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December 12, 2012
Issy les Moulineaux, France, Dec. 12 – The Dresden University of Technology and Bull sign an agreement for the delivery of a petaflops-scale supercomputer and initiate a research cooperation.
Once the two phases of its installation are completed in 2013/14, the new supercomputer, which represents an investment of about 15 million Euros, will benefit the whole research community in Saxony. The Excellence University and the European high tech company also signed a cooperation agreement for the development of software solutions for the measurement and optimization of energy efficiency in high performance computing systems.
"The new supercomputer and storage system will replace the system installed in 2005/2006 and will create again optimal conditions for innovative research for universities and research centers in Saxony. The new system will support more than 100 existing scientific projects related to a large variety of research areas - mainly life and material science," rejoices Professor Wolfgang E. Nagel, director of the University's Computing Center (ZIH) and holder of the Chair of Computer Architecture in the Faculty of Information Technologies at the Dresden University of Technology.
When phase 2 is completed, the system will deliver a peak performance in excess of one petaflops - i.e., 1,000,000 billion (1015) operations per second. To reach this performance, the new Bull supercomputer will rely on thousands of cores from the latest generation of Intel Xeon processors.
"The Direct Liquid Cooling (DLC) technology developed by Bull is implemented in the new bullx supercomputer. With DLC, the HPC blades can be cooled with warm water, by evacuating the heat generated by the main components as close as possible to the source of heat, i.e., the processors and memory. With this market-leading technology, the compute blades are much more energy-efficient than standard HPC blades," declares Thomas Weselowski, director of Extreme Computing at Bull Germany.
Beyond providing high performance computing capacity to scientists in Saxony, the ZIH also pursues its own research on three central topics in HPC: scalability, data-intensive computing and energy-efficient HPC. The support of data-intensive computing has been a central research theme for ZIH since 2006 and the installation of the first HRSK supercomputer. The new HRSK-II system will make it possible to analyze parallel file systems and optimize applications, especially the input/output of large data volumes. Its specific architecture features such as a fine-grained performance and energy monitoring with adaptive commands, and its flexible I/O infrastructure (FASS: Flexible Agile Storage System) make HRSK-II a unique research tool in Germany in this respect. Energy consumption and the associated costs have become a stumbling block in HPC. Therefore energy efficient HPC is a key part of the cooperation agreement.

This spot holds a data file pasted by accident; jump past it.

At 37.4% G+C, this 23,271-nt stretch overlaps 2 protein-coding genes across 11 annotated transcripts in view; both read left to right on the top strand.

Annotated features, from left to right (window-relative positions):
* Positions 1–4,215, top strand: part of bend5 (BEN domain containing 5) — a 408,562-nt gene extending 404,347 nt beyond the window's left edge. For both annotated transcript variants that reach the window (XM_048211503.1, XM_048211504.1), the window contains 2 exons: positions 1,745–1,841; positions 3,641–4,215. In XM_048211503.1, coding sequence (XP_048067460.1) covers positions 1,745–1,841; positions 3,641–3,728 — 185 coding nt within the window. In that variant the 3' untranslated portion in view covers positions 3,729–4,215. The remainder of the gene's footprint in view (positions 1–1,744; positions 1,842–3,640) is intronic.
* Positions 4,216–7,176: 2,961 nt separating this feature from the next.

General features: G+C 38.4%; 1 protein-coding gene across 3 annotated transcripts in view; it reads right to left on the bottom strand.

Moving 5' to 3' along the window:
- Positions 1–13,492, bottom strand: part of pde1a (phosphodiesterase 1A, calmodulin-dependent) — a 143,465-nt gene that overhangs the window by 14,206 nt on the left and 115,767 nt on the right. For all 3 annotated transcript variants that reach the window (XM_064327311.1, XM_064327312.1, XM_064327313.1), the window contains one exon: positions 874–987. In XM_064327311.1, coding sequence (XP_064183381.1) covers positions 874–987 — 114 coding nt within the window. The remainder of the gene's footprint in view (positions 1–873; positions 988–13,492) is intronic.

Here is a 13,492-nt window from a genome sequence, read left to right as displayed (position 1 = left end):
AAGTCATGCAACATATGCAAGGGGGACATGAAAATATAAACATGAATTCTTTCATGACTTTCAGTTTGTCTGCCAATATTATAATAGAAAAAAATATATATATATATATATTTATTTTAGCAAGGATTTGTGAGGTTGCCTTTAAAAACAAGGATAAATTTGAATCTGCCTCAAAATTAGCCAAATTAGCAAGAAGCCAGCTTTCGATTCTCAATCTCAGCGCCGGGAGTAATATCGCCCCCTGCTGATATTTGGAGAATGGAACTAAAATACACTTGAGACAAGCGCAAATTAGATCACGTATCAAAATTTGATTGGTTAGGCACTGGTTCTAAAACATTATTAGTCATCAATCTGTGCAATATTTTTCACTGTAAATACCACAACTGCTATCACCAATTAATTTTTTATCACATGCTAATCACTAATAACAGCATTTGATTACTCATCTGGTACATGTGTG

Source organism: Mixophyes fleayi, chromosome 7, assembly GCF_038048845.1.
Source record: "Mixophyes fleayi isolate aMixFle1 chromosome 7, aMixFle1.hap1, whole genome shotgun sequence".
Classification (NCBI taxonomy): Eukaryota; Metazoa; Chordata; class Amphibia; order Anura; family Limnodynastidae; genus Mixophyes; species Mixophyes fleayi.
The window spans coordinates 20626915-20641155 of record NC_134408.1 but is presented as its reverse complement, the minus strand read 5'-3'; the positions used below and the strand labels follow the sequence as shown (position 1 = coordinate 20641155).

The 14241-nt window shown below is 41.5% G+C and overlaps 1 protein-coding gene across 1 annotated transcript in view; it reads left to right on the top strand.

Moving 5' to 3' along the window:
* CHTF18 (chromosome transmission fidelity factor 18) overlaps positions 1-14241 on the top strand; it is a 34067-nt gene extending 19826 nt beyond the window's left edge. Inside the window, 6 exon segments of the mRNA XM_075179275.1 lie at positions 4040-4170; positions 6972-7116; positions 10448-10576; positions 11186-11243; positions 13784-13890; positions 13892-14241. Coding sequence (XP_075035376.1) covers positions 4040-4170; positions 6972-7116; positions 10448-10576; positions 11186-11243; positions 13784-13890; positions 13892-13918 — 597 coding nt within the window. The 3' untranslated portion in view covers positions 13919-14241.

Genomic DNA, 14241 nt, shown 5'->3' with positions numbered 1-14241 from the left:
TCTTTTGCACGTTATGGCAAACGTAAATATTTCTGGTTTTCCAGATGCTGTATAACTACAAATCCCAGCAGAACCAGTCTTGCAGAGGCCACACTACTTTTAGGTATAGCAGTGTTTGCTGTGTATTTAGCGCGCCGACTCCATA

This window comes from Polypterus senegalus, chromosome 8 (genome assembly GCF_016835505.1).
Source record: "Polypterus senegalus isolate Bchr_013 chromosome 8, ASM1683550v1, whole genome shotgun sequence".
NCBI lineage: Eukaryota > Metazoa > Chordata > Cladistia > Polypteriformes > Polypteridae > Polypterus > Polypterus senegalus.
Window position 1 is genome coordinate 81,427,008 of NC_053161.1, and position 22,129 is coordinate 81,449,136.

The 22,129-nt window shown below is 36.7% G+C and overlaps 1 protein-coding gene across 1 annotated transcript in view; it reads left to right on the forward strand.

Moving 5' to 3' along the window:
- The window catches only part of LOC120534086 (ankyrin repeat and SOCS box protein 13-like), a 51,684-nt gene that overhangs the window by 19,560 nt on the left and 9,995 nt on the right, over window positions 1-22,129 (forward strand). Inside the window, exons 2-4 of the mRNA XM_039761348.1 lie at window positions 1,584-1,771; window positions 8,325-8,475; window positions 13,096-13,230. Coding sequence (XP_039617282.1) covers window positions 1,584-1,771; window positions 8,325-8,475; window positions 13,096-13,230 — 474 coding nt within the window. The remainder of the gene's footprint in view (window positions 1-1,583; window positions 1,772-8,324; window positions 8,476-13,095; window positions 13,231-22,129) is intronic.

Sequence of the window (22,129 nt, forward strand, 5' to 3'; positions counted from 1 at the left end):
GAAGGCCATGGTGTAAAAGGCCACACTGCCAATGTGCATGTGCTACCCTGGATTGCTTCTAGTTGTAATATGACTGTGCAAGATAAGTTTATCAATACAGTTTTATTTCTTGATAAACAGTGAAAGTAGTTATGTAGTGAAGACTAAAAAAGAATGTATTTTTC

"As part of the cooperation, our scientists will work together with Bull experts to develop a software-based measurement center for HPC environments. With this tool it will be possible for example to determine the compute time used for a job execution, but also other detailed measurements related to the energy consumption needed for the job. The expected results will be extremely useful to optimize the energy-efficiency of software and to design future supercomputers," explains Nagel.
"We have chosen Bull at the end of our Request for Proposal, because Bull's proposal was the one that best met the specified demands of our users. With the advanced warm water cooling technology, the solution even allows us to re-use the output hot water to warm the new Lehman Computing Center of the university, a very energy efficient feature" justifies the Dean of the Dresden University of Technology, Professor Hans Müller-Steinhagen.
"We are very proud that the new Bull cluster of the Dresden University of Technology marks the start of a cooperation that goes far beyond the simple provision of computing performance. With this cooperation, the University, Bull and the associated partners make a significant contribution to the scientific and economic position of Germany and to the future of High Performance Computing," says Gerd-Lothar Leonhart, director of Bull Germany.
"The decision of the Dresden University of Technology in favor of Bull highlights our recognized expertise in Extreme Computing. We are very happy that, after the petaflops-scale supercomputers installed by Bull in France and Japan, a Bull petaflops-scale cluster is now going to be installed in Germany," continues Leonhart.
The contract will be officially signed on December 13th, 2012 between 10 and 11:30 a.m. in the banquet hall of the Dresden University of Technology.
Bull is a leader in secure mission-critical digital systems. The Group is dedicated to developing and implementing solutions where computing power and security serve to optimize its customers' information systems, to support their business. Bull operates in high added-value markets including computer simulation, Cloud computing and 'computing power plants', outsourcing and security. Currently Bull employs around 9,000 people across more than 50 countries, with over 700 staff totally focused on R&D. In 2011, Bull recorded revenues of €1.3 billion. For more information, visit http://www.bull.com.
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